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Botswana High Court hears customary inheritance law case: Update from the courtroom

By 15 May 2012November 28th, 2017Resources4 min read

Yesterday, the Botswana High Court heard arguments in Mmusi and Others v Ramantele and Another, a case challenging the Ngwaketse customary law rule which provides for male-only inheritance of the family home.

The case, before Judge Oagile Dingake, began after Judge Dingake heard over a dozen cases which were on the motion roll. Basically, this means he dealt with housekeeping related to these cases: setting dates for hearing of certain matters; issuing orders to various parties to file their papers; and overseeing the nitty gritty of divorces. Once that was over, we got started.

First up was the attorney for Mmusi and her sisters, Tshiamo Rantao. Rantao began with conceding that the primary issue in the case as Ramantele’s attorney pointed out in his heads of argument, was not the rule of male primogeniture which doesn’t apply in this case, but the rule under Ngwaketse customary law which gives the family home to the youngest son.

After that concession, Rantao faithfully followed the arguments made in his heads of argument, pointing out the constitutional provision at issue (section 3(a) providing for the right to equality), the relevant international and regional law and why the infringement under section 3(a) was unjustified. In particular, he pointed to the South African Constitutional Court’s decision in Bhe and Others v Khayelitsha Magistrate and Others, which held that the rule of male primogeniture, resulting in inheritance by the eldest male, violated the right to equality as society had changed such that the rule which used to result in the eldest taking care of his extended family, including the women, no longer was justified. In addition, he noted that even the Botswana government in its submission to international human rights bodies highlighted its concern regarding gender discrimination in inheritance.

Ramantele’s attorney, Thabiso Tafila, was up next and he put on a good show. Tafila also took the court through his heads of argument. He was unequivocal that the Ngwaketse customary law did not discriminate against women, but merely differentiated. He went further noting that under the customary law, both women and men inherit from their father’s estate. He noted that men inherited the cattle and fields; while women inherited the household goods, such as pots, pans and utensils. Judge Dingake noted his skepticism at that, but Tafila was not dissuaded ending with arguing that this is the custom for this particular tribe and thus they should get to do what they choose, stating that one can find fairness in unfairness.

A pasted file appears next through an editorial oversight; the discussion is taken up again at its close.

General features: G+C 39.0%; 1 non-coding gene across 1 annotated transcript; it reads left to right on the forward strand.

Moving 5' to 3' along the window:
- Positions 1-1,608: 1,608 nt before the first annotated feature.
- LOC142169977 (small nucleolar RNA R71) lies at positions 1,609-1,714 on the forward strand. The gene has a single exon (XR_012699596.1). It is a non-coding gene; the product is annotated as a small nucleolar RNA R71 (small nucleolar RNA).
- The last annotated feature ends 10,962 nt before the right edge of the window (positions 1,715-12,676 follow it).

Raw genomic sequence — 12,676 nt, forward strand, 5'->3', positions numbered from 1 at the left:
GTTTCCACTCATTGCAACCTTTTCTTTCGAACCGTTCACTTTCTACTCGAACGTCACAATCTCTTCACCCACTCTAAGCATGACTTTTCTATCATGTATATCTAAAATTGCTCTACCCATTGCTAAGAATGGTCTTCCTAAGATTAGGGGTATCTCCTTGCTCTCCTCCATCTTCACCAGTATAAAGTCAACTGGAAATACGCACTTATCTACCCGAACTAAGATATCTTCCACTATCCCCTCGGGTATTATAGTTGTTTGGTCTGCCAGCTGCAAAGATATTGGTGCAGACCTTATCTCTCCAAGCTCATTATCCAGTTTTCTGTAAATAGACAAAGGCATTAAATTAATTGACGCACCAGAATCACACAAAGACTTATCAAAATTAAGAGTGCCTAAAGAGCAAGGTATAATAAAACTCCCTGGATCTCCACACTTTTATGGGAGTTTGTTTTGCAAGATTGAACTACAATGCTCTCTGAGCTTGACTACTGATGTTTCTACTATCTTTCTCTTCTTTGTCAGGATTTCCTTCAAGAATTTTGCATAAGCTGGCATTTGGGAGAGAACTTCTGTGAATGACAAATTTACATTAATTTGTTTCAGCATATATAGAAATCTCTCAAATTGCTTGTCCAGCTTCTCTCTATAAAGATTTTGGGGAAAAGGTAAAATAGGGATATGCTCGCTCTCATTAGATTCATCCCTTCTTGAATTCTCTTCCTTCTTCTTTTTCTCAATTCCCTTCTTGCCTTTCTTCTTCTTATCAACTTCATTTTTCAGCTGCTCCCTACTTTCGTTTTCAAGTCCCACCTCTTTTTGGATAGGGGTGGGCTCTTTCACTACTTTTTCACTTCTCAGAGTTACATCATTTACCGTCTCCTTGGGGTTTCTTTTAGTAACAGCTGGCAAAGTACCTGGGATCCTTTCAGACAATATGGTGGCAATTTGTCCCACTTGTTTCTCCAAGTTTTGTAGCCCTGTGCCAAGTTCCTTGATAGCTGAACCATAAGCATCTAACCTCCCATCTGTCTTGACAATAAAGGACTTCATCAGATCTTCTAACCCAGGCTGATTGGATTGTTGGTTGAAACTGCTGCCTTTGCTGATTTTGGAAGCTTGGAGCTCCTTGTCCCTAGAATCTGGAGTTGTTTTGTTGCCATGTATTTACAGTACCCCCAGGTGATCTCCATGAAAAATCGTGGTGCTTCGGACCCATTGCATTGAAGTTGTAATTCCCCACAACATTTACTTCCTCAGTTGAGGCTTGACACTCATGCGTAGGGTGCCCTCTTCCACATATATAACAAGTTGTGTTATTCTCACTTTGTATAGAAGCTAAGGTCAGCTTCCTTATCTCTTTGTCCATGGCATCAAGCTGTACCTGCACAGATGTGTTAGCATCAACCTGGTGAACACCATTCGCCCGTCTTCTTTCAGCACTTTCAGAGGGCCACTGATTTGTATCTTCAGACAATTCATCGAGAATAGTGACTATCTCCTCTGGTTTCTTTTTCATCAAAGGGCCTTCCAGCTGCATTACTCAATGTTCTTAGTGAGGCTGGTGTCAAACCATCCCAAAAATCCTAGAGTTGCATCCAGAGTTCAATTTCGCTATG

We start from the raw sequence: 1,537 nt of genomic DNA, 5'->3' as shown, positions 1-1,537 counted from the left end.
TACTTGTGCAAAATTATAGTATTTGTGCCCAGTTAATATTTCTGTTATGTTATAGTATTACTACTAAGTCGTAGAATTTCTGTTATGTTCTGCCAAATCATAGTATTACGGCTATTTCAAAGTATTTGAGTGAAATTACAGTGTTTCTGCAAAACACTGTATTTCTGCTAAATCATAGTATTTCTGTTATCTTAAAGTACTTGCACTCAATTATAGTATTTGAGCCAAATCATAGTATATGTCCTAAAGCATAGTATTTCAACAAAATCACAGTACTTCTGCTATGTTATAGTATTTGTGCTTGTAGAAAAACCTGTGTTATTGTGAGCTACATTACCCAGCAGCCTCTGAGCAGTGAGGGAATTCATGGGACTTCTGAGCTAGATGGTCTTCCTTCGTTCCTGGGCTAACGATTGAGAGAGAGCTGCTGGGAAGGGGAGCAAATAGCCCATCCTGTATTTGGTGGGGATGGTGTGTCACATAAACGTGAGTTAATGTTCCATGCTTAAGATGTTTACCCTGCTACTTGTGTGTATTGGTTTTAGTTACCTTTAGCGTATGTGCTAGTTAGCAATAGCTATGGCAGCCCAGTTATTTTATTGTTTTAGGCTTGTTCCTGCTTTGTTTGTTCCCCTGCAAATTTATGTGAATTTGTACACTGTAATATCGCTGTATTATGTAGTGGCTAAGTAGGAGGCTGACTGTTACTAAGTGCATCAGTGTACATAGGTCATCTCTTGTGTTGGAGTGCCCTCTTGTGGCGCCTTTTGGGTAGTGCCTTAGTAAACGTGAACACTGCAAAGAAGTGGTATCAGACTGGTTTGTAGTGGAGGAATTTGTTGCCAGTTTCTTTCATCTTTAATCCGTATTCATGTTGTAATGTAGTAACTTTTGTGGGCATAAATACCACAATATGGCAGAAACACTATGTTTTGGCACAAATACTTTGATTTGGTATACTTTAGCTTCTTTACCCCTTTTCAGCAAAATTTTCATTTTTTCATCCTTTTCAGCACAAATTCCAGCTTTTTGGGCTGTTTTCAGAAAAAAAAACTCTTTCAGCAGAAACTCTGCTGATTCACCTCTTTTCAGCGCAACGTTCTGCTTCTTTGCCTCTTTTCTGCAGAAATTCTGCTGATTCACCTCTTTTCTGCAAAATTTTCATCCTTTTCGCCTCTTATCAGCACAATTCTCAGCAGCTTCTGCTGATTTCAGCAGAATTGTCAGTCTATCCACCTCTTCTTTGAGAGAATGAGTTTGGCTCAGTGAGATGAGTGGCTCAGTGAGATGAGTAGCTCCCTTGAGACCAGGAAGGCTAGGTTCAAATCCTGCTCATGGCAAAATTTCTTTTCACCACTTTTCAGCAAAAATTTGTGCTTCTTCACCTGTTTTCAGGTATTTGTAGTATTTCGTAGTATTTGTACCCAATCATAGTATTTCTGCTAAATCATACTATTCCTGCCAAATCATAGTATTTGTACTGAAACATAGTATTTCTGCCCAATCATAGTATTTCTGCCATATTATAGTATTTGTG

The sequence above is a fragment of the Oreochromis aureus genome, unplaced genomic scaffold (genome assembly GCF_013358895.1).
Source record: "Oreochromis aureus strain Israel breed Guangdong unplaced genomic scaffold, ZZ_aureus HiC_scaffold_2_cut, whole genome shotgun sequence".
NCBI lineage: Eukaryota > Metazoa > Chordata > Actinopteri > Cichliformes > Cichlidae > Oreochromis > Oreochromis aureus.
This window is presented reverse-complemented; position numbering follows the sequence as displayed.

Justice Dingake seemed to accept that the customary rule at issue was discriminatory. But he was particularly interested in the relationship between section 3 of the Constitution, which provides for the right to equality, and section 15 which provides for freedom from discrimination. Rantao particularly made his case under section 3, which provides only for an infringement if the right would infringe on the rights of others or if such infringement is in the public interest. He did not make an argument under section 15, which has a specific exception for all matter involving the “devolution of property on death” under section 15(4)(c). Judge Dingake’s concern was whether the limitation under section 15(4)(c) requires him to input that limitation when following the inquiry under section 3.

However, this relationship has been fully addressed and finalized by the Botswana courts. In the seminal case of Dow v Attorney General, the Court of Appeal held that “the word ‘discrimination’ is not mentioned in section 3, therefore, does not mean that discrimination, in the sense of unequal treatment, is not proscribed under the section.” This was then applied by the High Court in two cases, Kamanakao and Others v Attorney General and Another, where the High Court held that section 2 of the Chieftainship Act did not violate section 15 given the exception outlined in section 15(9), but it did violate section 3(a) and Stratosphere Investments (Pty) Ltd t/a Club Havanna and Others v Attorney General, where the Court found that the applicants failed in their claim under section 15, but noted that the applicants could have alleged a separate violation of section 3.

Judge Dingake did not appear convinced though. By the end of the hearing, he was keen to hear from the Attorney General on this issue in order to help guide his decision. And indeed, later in the day, he issued an order asking the Attorney General to present and let the Court know whether it was for or against this change in the customary law. The Attorney General is expected to appear on 28 June 2012 with all of the parties.



Elia Ngwako Kgatle says: 
15 APRIL, 2014 AT 11:30 AM 
I therefore like to comment on the issue of male premogeniture with reference to the south african Bhe case,the issue of male premogeniture was in nature a an unfair practise towards the females as far as the issue of inheretaNCE in customary law is concerned. It is therefore in contrary with the constitution and any law which is in consistent with the constitution is invalid for the purpose of supremacy

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